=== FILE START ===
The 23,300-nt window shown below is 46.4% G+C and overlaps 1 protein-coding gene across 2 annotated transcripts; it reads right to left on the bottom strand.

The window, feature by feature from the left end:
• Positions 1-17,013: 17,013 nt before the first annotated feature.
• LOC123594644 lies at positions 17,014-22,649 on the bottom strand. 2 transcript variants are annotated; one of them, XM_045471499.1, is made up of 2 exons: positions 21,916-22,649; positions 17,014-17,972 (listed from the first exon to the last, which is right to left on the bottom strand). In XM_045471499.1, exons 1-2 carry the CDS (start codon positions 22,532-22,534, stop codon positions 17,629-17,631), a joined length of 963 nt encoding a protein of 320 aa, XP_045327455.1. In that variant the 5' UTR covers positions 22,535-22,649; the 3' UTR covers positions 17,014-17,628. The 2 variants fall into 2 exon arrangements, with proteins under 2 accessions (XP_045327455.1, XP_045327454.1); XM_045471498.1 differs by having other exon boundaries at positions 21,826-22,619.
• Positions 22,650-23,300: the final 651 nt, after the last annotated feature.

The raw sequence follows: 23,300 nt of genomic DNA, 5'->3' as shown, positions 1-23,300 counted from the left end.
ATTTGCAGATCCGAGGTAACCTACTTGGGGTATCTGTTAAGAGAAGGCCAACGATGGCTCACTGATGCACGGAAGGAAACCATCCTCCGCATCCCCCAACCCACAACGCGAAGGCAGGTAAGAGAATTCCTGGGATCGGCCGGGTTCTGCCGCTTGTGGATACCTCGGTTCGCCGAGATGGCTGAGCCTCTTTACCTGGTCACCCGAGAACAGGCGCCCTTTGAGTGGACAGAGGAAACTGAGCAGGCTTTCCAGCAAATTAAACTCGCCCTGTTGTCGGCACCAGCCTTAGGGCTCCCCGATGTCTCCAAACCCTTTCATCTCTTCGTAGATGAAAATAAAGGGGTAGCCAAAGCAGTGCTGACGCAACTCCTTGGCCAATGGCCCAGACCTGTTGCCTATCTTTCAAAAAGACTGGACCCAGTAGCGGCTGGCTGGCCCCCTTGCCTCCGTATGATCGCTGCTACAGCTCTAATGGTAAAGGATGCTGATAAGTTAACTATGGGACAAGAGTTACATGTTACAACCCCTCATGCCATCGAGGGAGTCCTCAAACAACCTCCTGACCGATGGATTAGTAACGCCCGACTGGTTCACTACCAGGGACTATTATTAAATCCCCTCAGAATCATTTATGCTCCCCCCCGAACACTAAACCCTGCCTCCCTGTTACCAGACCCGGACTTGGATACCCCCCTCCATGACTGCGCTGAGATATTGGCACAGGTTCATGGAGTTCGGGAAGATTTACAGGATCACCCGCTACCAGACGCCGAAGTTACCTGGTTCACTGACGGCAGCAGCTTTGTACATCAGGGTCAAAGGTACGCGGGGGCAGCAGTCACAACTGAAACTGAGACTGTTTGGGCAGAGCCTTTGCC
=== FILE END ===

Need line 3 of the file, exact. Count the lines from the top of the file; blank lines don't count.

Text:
• Positions 1-17,013: 17,013 nt before the first annotated feature.